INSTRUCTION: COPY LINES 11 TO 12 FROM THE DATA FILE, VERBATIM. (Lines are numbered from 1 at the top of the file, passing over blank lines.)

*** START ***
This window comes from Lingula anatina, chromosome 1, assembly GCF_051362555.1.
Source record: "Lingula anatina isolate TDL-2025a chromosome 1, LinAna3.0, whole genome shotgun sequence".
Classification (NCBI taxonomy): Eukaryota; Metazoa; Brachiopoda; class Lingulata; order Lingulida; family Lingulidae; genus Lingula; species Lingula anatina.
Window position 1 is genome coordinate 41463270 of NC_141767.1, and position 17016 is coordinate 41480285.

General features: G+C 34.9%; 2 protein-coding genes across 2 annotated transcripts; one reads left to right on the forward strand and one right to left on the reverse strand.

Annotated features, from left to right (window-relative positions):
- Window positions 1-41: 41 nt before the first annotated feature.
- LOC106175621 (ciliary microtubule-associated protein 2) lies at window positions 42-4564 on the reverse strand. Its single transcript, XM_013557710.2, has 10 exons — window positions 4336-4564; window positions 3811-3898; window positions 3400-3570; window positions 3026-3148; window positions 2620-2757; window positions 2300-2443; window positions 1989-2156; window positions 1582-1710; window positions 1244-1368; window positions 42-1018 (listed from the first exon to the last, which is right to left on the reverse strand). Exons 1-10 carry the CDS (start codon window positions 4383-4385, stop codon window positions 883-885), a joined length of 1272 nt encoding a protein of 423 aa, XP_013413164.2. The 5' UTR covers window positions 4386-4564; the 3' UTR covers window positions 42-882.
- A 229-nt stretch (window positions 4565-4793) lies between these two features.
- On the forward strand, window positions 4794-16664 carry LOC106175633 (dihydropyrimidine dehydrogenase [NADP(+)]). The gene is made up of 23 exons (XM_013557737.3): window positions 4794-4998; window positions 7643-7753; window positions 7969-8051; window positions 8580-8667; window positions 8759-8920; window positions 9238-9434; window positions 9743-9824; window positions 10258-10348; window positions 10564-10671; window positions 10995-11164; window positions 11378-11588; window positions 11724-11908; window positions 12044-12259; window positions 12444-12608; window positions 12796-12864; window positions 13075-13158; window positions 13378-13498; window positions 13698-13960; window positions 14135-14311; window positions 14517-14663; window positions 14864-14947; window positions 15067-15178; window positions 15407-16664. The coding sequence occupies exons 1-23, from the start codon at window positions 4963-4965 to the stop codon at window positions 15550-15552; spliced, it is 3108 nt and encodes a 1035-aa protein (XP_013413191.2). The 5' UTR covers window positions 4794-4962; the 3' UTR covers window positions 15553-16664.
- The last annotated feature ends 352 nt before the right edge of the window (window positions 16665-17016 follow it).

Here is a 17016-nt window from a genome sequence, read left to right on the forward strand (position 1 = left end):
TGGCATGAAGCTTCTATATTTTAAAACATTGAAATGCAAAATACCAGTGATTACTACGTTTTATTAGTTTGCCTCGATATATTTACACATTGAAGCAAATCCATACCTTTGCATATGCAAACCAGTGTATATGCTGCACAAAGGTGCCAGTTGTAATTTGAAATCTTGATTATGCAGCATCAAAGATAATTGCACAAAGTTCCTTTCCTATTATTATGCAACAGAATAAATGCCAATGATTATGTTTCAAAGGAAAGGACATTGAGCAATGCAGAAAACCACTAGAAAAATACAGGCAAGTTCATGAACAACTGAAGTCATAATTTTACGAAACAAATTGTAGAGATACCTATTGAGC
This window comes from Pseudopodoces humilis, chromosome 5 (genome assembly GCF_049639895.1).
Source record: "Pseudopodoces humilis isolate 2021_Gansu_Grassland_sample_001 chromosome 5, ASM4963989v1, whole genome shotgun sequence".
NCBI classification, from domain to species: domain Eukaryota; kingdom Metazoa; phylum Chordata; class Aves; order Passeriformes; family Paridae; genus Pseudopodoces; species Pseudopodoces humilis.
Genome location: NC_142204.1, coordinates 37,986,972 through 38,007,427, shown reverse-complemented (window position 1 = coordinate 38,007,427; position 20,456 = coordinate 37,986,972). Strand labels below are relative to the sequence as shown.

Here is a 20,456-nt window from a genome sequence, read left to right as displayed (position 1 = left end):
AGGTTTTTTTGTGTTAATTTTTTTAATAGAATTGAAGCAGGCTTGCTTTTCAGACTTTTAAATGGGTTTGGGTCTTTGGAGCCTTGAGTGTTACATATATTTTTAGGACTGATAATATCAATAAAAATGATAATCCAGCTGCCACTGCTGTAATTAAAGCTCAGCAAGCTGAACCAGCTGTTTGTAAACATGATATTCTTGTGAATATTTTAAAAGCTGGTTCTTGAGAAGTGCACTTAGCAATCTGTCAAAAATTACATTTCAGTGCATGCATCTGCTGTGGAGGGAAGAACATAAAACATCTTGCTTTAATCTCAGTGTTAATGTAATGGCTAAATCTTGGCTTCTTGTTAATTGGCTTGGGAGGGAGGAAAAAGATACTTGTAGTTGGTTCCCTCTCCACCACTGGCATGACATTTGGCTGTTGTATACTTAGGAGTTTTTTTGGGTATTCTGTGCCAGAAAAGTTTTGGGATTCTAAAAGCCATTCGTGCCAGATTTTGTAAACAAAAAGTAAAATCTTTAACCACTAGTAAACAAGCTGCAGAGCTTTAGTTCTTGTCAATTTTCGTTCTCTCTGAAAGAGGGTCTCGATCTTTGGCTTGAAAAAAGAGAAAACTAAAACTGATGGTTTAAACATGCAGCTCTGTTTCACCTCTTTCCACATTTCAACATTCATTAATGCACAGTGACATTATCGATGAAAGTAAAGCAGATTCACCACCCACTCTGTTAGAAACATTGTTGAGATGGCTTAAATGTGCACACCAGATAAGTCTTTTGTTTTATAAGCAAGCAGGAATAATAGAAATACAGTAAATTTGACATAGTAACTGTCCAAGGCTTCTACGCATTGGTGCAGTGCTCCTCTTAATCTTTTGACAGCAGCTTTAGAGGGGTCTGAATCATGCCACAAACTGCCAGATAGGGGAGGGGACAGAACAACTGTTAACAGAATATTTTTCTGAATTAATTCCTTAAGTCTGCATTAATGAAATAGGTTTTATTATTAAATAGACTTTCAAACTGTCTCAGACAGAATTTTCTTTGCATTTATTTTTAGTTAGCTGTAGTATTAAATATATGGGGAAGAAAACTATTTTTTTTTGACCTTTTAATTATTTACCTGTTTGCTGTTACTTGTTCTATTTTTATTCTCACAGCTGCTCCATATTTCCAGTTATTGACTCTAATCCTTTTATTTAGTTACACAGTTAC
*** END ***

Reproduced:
- The last annotated feature ends 352 nt before the right edge of the window (window positions 16665-17016 follow it).

Here is a 17016-nt window from a genome sequence, read left to right on the forward strand (position 1 = left end):